In Our Search For Digital Champions, Let’s Define What A Digital Champion Is – Forbes

Lloyd’s Banking Group reportedly says it plans to train up to 20,000 “digital champions” who will assist customers with its digital services. They are not the only organization that has taken an interest in ramping up its workforce to meet the opportunities and demands of the digital economy, of course. Everyone needs and wants “digital” skills — or more appropriately, digital management skills. But, what, exactly, are digital management skills?

“Digital skills are invisible,” according to the recently published Manifesto 15 document, which calls for a rethinking in the way education is delivered. Rather, digital skills involve the use of technologies in invisible, fluid and creative ways.

Nevertheless, there are tangible sets of skills organizations are seeking, which can be divided into several buckets. Some of the main categories include the following:

  • Marketing, sales and direct customer engagement roles, which involve interacting with customers via digital channels, from websites to social media;
  • Technology jobs, which involve the design, development and operations of platforms and services for digital channels; and
  • Traditional jobs that incorporate digital elements or capabilities, such as financial managers employing big data and digital risk-management tools, or production managers working with sensor data.

The digital skills required among marketing/sales and technology professionals are self-evident, but the impact on more traditional roles is less clear, and varies company by company, if not person by person.  Of course, this isn’t even considering the new class of entrepreneurs and independent contractors who are building businesses entirely out of online, digital services.

To get a glimpse into they types of “digital champions” organizations are now seeking — be it more technical, marketing, or other types of roles — a scan of the latest job postings may be in order. There are actually a lot of interesting job descriptions that are evolving with the rise of digital. A perusal of online job postings finds many marketing positions now carry the designation of “digital,” but it’s fair to say the scope of digital extends well beyond the marketing department.

Here are a few interesting positions (and a surprising digital opportunity cited at the end of this article):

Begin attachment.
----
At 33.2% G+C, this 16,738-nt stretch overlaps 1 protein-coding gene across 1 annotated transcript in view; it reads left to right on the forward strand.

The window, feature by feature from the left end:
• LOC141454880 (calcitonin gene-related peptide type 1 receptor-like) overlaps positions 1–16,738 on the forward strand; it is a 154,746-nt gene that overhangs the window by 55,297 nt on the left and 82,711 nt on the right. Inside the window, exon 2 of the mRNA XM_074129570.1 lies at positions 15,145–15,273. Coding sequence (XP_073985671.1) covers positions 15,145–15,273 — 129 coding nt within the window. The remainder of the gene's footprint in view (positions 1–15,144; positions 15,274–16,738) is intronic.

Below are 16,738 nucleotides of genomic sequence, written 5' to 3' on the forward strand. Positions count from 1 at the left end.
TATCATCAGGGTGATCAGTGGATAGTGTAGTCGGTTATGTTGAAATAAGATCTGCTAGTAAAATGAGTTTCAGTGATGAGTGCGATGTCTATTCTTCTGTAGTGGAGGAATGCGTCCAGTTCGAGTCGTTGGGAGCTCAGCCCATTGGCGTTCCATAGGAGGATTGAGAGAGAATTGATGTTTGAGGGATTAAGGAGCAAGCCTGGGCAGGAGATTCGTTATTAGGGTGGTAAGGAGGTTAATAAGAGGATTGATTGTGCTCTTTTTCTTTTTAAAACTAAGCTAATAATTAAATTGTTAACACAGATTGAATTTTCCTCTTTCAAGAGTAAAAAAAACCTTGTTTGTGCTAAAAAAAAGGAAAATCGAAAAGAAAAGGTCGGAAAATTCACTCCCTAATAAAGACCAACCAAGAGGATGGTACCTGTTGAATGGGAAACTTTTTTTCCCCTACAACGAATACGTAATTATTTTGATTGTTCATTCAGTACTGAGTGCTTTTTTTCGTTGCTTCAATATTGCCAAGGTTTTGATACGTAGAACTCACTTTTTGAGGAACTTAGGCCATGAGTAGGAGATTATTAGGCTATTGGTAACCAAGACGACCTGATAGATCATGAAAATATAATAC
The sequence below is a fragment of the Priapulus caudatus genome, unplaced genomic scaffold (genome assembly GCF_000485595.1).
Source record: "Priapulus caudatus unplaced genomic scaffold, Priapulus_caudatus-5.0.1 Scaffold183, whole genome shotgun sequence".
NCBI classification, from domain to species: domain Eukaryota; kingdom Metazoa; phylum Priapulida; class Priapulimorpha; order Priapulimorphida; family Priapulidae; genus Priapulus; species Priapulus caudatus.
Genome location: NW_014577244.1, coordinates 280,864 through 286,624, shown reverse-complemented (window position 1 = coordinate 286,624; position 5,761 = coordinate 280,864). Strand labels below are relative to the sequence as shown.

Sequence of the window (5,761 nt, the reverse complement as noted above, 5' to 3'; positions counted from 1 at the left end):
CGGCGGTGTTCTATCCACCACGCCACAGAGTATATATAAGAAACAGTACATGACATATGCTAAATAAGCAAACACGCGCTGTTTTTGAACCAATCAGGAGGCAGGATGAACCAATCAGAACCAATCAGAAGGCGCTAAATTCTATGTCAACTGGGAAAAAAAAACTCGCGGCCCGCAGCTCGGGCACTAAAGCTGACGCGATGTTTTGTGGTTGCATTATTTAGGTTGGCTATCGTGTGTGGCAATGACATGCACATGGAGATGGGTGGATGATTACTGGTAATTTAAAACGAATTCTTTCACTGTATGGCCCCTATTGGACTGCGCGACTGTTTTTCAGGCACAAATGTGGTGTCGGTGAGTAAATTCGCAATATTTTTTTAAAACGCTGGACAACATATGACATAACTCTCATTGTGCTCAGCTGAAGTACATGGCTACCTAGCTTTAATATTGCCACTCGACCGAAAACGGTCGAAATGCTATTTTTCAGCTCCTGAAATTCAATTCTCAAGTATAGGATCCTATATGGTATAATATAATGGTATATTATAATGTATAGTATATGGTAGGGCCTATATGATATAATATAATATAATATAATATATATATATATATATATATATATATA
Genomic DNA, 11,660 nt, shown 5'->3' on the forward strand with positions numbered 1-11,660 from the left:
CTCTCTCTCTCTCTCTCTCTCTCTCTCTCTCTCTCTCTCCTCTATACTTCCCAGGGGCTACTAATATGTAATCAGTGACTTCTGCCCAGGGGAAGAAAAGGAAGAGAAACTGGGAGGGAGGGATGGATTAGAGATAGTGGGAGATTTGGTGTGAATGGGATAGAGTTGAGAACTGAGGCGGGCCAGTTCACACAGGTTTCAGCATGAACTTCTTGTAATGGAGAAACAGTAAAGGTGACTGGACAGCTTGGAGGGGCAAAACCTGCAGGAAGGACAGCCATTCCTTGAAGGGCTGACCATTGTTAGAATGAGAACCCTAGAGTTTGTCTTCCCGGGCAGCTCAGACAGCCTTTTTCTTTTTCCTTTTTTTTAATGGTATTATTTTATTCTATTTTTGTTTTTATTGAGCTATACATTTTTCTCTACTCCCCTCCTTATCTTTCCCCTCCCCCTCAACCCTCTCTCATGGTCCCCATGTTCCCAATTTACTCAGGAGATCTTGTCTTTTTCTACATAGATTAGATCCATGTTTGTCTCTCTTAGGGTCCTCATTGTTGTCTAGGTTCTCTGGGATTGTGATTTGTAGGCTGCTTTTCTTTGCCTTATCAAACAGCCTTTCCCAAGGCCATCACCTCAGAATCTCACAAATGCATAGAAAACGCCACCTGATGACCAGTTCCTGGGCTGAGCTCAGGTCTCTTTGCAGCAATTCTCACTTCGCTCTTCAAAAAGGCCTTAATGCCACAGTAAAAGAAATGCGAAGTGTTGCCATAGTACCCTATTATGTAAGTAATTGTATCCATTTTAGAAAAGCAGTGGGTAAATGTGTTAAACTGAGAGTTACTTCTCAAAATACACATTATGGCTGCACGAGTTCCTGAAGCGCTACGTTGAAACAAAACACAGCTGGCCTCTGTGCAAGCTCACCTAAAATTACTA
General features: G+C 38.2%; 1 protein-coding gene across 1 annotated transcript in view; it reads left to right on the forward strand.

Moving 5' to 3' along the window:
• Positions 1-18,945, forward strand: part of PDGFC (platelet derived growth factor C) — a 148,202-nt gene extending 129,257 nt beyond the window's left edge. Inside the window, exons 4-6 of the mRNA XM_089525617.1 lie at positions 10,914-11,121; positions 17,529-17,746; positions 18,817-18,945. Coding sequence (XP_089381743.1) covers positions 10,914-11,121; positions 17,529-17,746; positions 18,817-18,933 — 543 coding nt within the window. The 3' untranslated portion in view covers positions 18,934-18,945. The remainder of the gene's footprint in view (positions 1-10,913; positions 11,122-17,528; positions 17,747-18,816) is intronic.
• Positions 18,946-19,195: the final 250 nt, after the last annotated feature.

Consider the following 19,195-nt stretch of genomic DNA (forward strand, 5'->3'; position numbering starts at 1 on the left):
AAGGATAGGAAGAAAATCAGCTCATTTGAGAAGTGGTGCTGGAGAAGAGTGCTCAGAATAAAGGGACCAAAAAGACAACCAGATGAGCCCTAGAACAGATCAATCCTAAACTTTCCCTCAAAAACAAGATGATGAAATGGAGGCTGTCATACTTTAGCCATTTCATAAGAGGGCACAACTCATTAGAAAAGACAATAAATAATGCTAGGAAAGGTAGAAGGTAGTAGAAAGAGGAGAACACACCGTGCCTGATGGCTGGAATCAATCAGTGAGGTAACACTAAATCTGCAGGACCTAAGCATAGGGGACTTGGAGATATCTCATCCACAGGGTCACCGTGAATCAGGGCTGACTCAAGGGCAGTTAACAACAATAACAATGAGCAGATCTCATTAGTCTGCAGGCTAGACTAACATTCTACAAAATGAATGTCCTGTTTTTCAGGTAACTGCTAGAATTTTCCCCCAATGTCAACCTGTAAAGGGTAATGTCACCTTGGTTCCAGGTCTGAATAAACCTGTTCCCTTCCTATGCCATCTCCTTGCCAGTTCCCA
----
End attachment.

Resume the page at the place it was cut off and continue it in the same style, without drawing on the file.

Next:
Digital marketing analyst (publisher): This professional will work with analytics tools to support the marketing team’s analytics initiatives. The position also require someone who can produce “dashboards that help the whole business understand how our online partner and brand channels are growing and how customers are engaging with us online.”

API designer (financial services):  This is a part technical, part evangelist software development position that will seek to help “internal and external stakeholders to build world-class experiences on top of our APIs and help guide our technical teams to build world-class APIs that are fun and easy to use….” This jobholder will also be called upon to “work directly with internal and external API consumers to understand design needs, gaps and opportunities.” The API designer will also be expected to be “engaged in the external API community.”

Senior manager communications digital planning and operations (retail):  In this newly created role, the manager will be responsible for “writing strategic communications focusing on digital products and solutions,” as well as “collaborate with enterprise digital leadership and product management teams to ensure effective communication of business activities and innovative development.”  The role also consists of writing “engaging, relevant, original content for digital marketing materials that support the digital value proposition; deliverables include presentations, newsletters, internal communications, and dashboards.”